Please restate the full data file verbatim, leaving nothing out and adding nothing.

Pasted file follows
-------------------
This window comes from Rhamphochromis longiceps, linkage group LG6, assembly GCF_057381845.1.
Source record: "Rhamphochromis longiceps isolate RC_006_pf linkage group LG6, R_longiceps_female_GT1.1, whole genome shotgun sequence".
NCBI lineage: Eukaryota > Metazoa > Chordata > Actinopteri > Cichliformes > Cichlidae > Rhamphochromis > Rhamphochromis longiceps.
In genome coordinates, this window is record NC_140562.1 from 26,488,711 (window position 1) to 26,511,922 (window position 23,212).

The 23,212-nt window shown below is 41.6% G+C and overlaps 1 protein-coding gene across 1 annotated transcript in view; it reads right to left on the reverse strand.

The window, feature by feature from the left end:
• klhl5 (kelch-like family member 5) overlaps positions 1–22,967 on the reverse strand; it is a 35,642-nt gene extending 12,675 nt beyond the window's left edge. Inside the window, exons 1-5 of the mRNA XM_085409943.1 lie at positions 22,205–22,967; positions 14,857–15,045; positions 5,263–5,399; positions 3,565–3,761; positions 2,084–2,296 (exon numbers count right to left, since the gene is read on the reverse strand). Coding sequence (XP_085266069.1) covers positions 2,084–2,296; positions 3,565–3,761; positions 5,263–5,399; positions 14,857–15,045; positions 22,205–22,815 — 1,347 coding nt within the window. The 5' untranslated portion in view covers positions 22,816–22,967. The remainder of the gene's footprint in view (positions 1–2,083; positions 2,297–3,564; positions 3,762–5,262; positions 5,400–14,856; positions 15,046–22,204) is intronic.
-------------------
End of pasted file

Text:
This window comes from Rhamphochromis longiceps, linkage group LG6, assembly GCF_057381845.1.
Source record: "Rhamphochromis longiceps isolate RC_006_pf linkage group LG6, R_longiceps_female_GT1.1, whole genome shotgun sequence".
NCBI lineage: Eukaryota > Metazoa > Chordata > Actinopteri > Cichliformes > Cichlidae > Rhamphochromis > Rhamphochromis longiceps.
In genome coordinates, this window is record NC_140562.1 from 26,488,711 (window position 1) to 26,511,922 (window position 23,212).

The 23,212-nt window shown below is 41.6% G+C and overlaps 1 protein-coding gene across 1 annotated transcript in view; it reads right to left on the reverse strand.

The window, feature by feature from the left end:
• klhl5 (kelch-like family member 5) overlaps positions 1–22,967 on the reverse strand; it is a 35,642-nt gene extending 12,675 nt beyond the window's left edge. Inside the window, exons 1-5 of the mRNA XM_085409943.1 lie at positions 22,205–22,967; positions 14,857–15,045; positions 5,263–5,399; positions 3,565–3,761; positions 2,084–2,296 (exon numbers count right to left, since the gene is read on the reverse strand). Coding sequence (XP_085266069.1) covers positions 2,084–2,296; positions 3,565–3,761; positions 5,263–5,399; positions 14,857–15,045; positions 22,205–22,815 — 1,347 coding nt within the window. The 5' untranslated portion in view covers positions 22,816–22,967. The remainder of the gene's footprint in view (positions 1–2,083; positions 2,297–3,564; positions 3,762–5,262; positions 5,400–14,856; positions 15,046–22,204) is intronic.